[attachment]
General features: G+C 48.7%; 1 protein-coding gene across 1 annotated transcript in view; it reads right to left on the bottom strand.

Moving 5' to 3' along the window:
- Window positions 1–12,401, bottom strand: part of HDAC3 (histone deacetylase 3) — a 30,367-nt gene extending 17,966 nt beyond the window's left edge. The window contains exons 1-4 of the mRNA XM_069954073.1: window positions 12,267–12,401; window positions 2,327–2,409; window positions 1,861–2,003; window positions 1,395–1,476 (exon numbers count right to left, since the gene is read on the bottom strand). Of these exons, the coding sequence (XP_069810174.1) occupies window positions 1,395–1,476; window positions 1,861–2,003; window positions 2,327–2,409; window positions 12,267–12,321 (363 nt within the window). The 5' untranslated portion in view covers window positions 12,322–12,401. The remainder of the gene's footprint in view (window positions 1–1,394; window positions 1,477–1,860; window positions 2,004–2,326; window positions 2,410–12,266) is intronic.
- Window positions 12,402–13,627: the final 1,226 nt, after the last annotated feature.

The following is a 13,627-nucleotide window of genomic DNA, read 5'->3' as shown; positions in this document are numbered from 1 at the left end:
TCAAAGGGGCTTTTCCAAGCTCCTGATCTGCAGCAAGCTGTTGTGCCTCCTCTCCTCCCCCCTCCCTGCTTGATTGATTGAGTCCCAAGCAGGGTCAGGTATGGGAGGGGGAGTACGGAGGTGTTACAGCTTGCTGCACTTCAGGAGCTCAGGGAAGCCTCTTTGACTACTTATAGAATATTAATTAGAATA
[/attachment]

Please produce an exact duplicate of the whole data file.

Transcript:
General features: G+C 48.7%; 1 protein-coding gene across 1 annotated transcript in view; it reads right to left on the bottom strand.

Moving 5' to 3' along the window:
- Window positions 1–12,401, bottom strand: part of HDAC3 (histone deacetylase 3) — a 30,367-nt gene extending 17,966 nt beyond the window's left edge. The window contains exons 1-4 of the mRNA XM_069954073.1: window positions 12,267–12,401; window positions 2,327–2,409; window positions 1,861–2,003; window positions 1,395–1,476 (exon numbers count right to left, since the gene is read on the bottom strand). Of these exons, the coding sequence (XP_069810174.1) occupies window positions 1,395–1,476; window positions 1,861–2,003; window positions 2,327–2,409; window positions 12,267–12,321 (363 nt within the window). The 5' untranslated portion in view covers window positions 12,322–12,401. The remainder of the gene's footprint in view (window positions 1–1,394; window positions 1,477–1,860; window positions 2,004–2,326; window positions 2,410–12,266) is intronic.
- Window positions 12,402–13,627: the final 1,226 nt, after the last annotated feature.

The following is a 13,627-nucleotide window of genomic DNA, read 5'->3' as shown; positions in this document are numbered from 1 at the left end:
TCAAAGGGGCTTTTCCAAGCTCCTGATCTGCAGCAAGCTGTTGTGCCTCCTCTCCTCCCCCCTCCCTGCTTGATTGATTGAGTCCCAAGCAGGGTCAGGTATGGGAGGGGGAGTACGGAGGTGTTACAGCTTGCTGCACTTCAGGAGCTCAGGGAAGCCTCTTTGACTACTTATAGAATATTAATTAGAATA